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Should the Los Angeles Rams break the bank for DL Aaron Donald? The analytics say yes.

NFL Network Analytics Expert Cynthia Frelund breaks down why the Rams need to make this happen.

Los Angeles Rams DL Aaron Donald during the Week 13 game against the Arizona Cardinals, December 3, 2017.
Los Angeles Rams DL Aaron Donald during the Week 13 game against the Arizona Cardinals, December 3, 2017.
Mark J. Rebilas-USA TODAY Sports

NFL Network Analytics Expert Cynthia Frelund dug into the numbers to make the case for why the Los Angeles Rams should pay DL Aaron Donald a record-breaking contract.

Her argument takes three stances:

1) There is a premium on interior pressure -- and Donald is a monster

My 10-year model shows that over the past three seasons, offensive trends -- like an increase in designed shorter passes (with intentional shorter times to throw) -- have been accompanied by an increase in unsuccessful plays caused by inside defensive pressures. By evaluating pass plays that have resulted in first downs and touchdowns, my model shows that disruption in the middle of the offensive line is increasingly associated with fewer offensive conversions and points scored.


Let me say this again in a different way, because it’s tricky. Think of a drive as a unit that reflects all of the parts that make up each down. There has been an increase in shorter passes attempted, and when defenses cause interior pressure on opposing quarterbacks -- especially on these short passes -- the whole drive gets stopped 27 percent more often than it did in the previous seven years. Stopping drives more often means less scoring, and so there is an increased emphasis on interior pass-rushing production.

For Donald specifically, over the past three seasons, he has the most overall pressures (by at least 20 per year) and the most disruptions resulting in non-conversions of any interior pass rusher in each year. It’s easy to look to his traditional stats -- he has averaged almost 10 sacks per campaign since being drafted in 2014, while pacing the league in tackles for loss and forced fumbles in that span -- or simply watch any game he’s played to see his impact, but part of what makes him worth setting market records for lies in the lengths opposing offenses have to go to when trying to stop him.

2) With Suh in town, Donald will once again become a run-stopping wall

In his first three seasons, Donald played in a different defensive scheme than he does now; however, he never ranked outside of the top five at his position in terms of run stops until last season. With the Dolphins, Suh played mostly in the same spot that Donald plays, but he projects to be used in different techniques with the Rams. This also means Los Angeles can use Michael Brockers more strategically. Thus, the projection for Donald is shifted to include a higher percentage of run stops, while the overall defensive potential to stop the run, especially up the middle, will be maximized.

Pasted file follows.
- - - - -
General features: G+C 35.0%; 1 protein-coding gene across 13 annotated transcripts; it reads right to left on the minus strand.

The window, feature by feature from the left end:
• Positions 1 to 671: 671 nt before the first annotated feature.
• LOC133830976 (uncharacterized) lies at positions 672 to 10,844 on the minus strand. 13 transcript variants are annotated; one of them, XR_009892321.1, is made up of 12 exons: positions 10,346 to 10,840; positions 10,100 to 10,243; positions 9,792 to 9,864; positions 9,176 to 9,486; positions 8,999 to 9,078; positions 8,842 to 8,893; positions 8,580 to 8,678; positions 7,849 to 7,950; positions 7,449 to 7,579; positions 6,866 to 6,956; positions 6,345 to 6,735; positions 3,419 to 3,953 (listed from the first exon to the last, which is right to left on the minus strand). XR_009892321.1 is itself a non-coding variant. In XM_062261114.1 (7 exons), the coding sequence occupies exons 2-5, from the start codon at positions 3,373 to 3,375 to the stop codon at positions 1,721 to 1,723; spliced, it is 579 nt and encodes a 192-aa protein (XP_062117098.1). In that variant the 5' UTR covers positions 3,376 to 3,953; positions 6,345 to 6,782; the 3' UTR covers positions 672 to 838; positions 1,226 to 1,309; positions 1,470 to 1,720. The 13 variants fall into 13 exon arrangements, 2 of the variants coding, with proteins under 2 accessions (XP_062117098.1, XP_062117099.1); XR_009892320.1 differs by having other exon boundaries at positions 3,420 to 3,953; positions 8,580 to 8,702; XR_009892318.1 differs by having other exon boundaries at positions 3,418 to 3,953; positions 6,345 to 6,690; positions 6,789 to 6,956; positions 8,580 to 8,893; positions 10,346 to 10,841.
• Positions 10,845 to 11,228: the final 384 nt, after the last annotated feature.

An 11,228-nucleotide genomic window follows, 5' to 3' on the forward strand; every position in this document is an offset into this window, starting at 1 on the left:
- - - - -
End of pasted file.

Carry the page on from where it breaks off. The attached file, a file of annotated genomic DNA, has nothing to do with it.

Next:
In other words, with Suh on board, Donald will become that much more important to the Rams’ defense -- which means it’s crucial to lock him up now.

3) Donald will maximize the new pieces in the secondary -- and vice-versa

One insight from my model shows that when corners are within 1 yard of their receiver OR are within 2 yards of their receiver AND their hips are in a direction that aligns with the angle their receiver is traveling (and they are closing in on their man), there are associated increases in time that opposing quarterbacks take to throw and volume of attempts at or behind the line of scrimmage. There is also a related decrease in completion percentage and passer rating. Quarterbacks are pressured more often when a corner meets this criteria -- and everything gets amplified when two corners achieve this at the same time.

Revisiting the man-coverage snaps Talib played in Wade Phillips’ 2016 Denver defense, one can forecast that the Rams will realize more of the upside connected with Peters and minimize the downside. And with more precision being asked of opposing quarterbacks, Donald will have a greater chance to wreak havoc.

Take a minute and read the piece as it truly breaks down the impact Donald has on the Rams defense and vice-versa.

As it was last offseason, the major question surrounding Donald’s situation right now pertains to Donald’s holdout and his absence at organized team activities.

Only one major difference this offseason.

Donald won’t be able to hold out of training camp this time around. Losing an accrued season toward free agency didn’t matter last year. This year? He needs one more to get a fourth year in order to hit unrestricted free agent status. If Donald decided to hold out of camp, he wouldn’t reach the free agent market for another season - 2020.

While there is a section of the Ram fan base that looks at the price that Donald will command, a majority agrees that the Rams need to get a deal done. The question ultimately becomes how much should the Rams pay him? And for how long?

It’s probably a safe assumption that Donald will be the highest paid defender in the league if he inks his new contract. Deservedly so. So if the Rams want to be seen as a team that rewards on-field performance, they need to find a way to #PayTheMan.

Even the analytics show as much.